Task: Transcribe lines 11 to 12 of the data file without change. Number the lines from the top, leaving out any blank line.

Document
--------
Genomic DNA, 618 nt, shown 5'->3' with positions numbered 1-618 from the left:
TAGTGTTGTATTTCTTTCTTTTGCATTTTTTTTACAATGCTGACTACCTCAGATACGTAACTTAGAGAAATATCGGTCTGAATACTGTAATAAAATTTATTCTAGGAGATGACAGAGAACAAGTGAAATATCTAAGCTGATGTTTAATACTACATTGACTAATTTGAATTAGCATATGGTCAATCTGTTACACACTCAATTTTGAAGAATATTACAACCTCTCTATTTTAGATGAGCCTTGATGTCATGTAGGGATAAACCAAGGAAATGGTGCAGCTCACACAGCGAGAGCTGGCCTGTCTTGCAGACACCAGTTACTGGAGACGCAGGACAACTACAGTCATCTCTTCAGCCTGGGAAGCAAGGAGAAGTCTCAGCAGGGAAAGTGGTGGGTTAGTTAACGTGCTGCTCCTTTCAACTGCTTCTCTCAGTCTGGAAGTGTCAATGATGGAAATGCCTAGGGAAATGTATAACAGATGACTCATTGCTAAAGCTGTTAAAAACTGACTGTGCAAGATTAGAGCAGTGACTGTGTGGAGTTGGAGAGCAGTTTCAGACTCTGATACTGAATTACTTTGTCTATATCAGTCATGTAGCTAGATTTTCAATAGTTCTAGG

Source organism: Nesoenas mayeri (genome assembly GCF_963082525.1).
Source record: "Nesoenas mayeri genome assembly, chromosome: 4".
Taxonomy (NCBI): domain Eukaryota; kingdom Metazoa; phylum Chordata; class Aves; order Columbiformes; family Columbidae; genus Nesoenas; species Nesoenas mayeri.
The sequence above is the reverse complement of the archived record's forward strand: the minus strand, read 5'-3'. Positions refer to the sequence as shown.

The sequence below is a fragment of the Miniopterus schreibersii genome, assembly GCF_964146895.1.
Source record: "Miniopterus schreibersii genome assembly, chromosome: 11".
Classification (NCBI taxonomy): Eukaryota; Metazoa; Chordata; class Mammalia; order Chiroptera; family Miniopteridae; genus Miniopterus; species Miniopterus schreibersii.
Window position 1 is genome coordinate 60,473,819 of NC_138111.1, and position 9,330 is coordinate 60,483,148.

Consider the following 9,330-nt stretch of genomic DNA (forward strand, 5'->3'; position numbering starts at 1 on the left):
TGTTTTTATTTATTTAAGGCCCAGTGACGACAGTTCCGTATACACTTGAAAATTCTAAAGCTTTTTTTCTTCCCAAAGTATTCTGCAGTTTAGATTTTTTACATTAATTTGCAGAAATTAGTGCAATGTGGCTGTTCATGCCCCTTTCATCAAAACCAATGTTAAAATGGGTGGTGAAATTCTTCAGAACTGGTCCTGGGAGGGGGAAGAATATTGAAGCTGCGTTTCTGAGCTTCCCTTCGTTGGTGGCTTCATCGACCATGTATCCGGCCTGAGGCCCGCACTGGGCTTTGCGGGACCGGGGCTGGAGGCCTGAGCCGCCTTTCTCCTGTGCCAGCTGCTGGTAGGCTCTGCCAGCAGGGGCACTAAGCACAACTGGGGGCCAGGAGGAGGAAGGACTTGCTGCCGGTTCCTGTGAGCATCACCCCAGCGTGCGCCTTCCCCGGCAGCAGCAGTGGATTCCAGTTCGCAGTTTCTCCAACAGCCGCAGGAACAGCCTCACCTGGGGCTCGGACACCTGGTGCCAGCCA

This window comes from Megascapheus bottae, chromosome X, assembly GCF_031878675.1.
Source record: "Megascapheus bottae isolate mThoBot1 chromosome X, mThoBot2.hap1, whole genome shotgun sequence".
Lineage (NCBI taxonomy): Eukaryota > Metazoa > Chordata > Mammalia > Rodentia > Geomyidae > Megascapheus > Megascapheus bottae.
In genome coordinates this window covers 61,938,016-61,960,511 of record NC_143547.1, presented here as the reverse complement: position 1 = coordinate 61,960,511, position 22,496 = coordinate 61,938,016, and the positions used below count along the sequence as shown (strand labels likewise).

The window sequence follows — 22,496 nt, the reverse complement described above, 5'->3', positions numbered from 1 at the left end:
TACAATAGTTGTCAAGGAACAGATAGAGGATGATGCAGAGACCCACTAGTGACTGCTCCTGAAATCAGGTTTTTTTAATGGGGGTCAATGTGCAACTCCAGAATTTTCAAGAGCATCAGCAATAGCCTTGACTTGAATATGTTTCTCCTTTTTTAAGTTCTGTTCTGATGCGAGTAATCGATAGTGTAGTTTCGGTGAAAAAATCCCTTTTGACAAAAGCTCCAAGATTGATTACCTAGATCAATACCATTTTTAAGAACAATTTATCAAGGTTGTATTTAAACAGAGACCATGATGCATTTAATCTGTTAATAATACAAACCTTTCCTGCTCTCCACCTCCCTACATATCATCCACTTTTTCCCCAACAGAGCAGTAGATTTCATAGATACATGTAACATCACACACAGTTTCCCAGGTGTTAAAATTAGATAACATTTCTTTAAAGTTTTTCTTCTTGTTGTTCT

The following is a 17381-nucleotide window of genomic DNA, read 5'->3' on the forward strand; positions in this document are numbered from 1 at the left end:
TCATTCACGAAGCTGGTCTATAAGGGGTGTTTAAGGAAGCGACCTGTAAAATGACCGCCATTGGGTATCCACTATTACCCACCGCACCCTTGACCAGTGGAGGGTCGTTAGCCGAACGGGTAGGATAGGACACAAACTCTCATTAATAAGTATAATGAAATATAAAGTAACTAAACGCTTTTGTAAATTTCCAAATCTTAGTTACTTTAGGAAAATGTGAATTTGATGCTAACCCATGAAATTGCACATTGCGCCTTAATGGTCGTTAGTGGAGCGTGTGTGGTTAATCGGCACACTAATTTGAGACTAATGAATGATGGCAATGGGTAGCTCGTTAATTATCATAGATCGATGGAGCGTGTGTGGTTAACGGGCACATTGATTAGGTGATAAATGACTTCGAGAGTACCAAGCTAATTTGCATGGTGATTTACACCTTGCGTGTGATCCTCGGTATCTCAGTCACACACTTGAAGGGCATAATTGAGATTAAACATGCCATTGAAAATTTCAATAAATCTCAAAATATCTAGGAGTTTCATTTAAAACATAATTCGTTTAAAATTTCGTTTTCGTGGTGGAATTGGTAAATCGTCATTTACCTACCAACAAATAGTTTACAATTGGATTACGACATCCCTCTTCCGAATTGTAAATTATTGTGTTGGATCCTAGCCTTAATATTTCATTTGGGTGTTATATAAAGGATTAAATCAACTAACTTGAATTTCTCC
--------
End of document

Consider the following 9,330-nt stretch of genomic DNA (forward strand, 5'->3'; position numbering starts at 1 on the left):
TGTTTTTATTTATTTAAGGCCCAGTGACGACAGTTCCGTATACACTTGAAAATTCTAAAGCTTTTTTTCTTCCCAAAGTATTCTGCAGTTTAGATTTTTTACATTAATTTGCAGAAATTAGTGCAATGTGGCTGTTCATGCCCCTTTCATCAAAACCAATGTTAAAATGGGTGGTGAAATTCTTCAGAACTGGTCCTGGGAGGGGGAAGAATATTGAAGCTGCGTTTCTGAGCTTCCCTTCGTTGGTGGCTTCATCGACCATGTATCCGGCCTGAGGCCCGCACTGGGCTTTGCGGGACCGGGGCTGGAGGCCTGAGCCGCCTTTCTCCTGTGCCAGCTGCTGGTAGGCTCTGCCAGCAGGGGCACTAAGCACAACTGGGGGCCAGGAGGAGGAAGGACTTGCTGCCGGTTCCTGTGAGCATCACCCCAGCGTGCGCCTTCCCCGGCAGCAGCAGTGGATTCCAGTTCGCAGTTTCTCCAACAGCCGCAGGAACAGCCTCACCTGGGGCTCGGACACCTGGTGCCAGCCA